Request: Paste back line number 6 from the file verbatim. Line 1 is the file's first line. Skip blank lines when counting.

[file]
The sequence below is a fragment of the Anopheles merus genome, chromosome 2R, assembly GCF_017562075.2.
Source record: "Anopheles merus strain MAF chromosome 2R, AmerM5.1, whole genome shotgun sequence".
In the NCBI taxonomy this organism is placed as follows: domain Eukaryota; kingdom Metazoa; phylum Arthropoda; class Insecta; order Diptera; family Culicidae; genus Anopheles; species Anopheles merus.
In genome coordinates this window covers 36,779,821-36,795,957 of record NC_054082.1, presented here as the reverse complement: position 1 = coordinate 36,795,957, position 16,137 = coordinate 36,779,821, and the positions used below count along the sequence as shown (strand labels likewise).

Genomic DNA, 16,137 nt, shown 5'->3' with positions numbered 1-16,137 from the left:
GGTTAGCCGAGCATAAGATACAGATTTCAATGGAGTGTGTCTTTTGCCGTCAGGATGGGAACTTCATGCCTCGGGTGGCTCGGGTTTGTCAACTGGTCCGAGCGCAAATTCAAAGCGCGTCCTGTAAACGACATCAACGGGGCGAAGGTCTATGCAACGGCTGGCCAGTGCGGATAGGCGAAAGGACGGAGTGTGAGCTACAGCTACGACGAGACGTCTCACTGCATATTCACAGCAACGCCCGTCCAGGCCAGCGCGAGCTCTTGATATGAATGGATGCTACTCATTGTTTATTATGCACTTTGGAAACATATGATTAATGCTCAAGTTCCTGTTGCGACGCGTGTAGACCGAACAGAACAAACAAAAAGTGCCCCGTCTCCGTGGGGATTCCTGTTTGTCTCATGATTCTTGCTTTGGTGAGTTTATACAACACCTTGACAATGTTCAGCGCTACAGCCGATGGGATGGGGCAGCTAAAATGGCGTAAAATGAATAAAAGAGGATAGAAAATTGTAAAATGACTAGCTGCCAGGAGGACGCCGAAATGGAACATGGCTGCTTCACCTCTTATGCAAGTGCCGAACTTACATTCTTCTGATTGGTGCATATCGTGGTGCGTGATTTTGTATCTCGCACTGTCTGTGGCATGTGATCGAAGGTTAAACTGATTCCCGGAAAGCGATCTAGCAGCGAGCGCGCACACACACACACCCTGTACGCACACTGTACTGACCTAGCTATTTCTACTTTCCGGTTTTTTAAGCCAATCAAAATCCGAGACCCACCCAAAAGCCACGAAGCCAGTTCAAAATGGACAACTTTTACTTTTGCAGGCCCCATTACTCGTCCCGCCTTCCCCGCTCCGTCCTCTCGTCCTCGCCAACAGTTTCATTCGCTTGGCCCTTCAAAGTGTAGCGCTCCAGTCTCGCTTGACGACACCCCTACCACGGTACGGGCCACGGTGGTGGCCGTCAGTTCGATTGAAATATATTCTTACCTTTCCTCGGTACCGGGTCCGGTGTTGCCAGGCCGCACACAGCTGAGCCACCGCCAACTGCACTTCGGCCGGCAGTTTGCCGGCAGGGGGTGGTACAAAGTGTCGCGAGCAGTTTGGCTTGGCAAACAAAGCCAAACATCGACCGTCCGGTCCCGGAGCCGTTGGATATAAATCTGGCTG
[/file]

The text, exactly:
GGTTAGCCGAGCATAAGATACAGATTTCAATGGAGTGTGTCTTTTGCCGTCAGGATGGGAACTTCATGCCTCGGGTGGCTCGGGTTTGTCAACTGGTCCGAGCGCAAATTCAAAGCGCGTCCTGTAAACGACATCAACGGGGCGAAGGTCTATGCAACGGCTGGCCAGTGCGGATAGGCGAAAGGACGGAGTGTGAGCTACAGCTACGACGAGACGTCTCACTGCATATTCACAGCAACGCCCGTCCAGGCCAGCGCGAGCTCTTGATATGAATGGATGCTACTCATTGTTTATTATGCACTTTGGAAACATATGATTAATGCTCAAGTTCCTGTTGCGACGCGTGTAGACCGAACAGAACAAACAAAAAGTGCCCCGTCTCCGTGGGGATTCCTGTTTGTCTCATGATTCTTGCTTTGGTGAGTTTATACAACACCTTGACAATGTTCAGCGCTACAGCCGATGGGATGGGGCAGCTAAAATGGCGTAAAATGAATAAAAGAGGATAGAAAATTGTAAAATGACTAGCTGCCAGGAGGACGCCGAAATGGAACATGGCTGCTTCACCTCTTATGCAAGTGCCGAACTTACATTCTTCTGATTGGTGCATATCGTGGTGCGTGATTTTGTATCTCGCACTGTCTGTGGCATGTGATCGAAGGTTAAACTGATTCCCGGAAAGCGATCTAGCAGCGAGCGCGCACACACACACACCCTGTACGCACACTGTACTGACCTAGCTATTTCTACTTTCCGGTTTTTTAAGCCAATCAAAATCCGAGACCCACCCAAAAGCCACGAAGCCAGTTCAAAATGGACAACTTTTACTTTTGCAGGCCCCATTACTCGTCCCGCCTTCCCCGCTCCGTCCTCTCGTCCTCGCCAACAGTTTCATTCGCTTGGCCCTTCAAAGTGTAGCGCTCCAGTCTCGCTTGACGACACCCCTACCACGGTACGGGCCACGGTGGTGGCCGTCAGTTCGATTGAAATATATTCTTACCTTTCCTCGGTACCGGGTCCGGTGTTGCCAGGCCGCACACAGCTGAGCCACCGCCAACTGCACTTCGGCCGGCAGTTTGCCGGCAGGGGGTGGTACAAAGTGTCGCGAGCAGTTTGGCTTGGCAAACAAAGCCAAACATCGACCGTCCGGTCCCGGAGCCGTTGGATATAAATCTGGCTG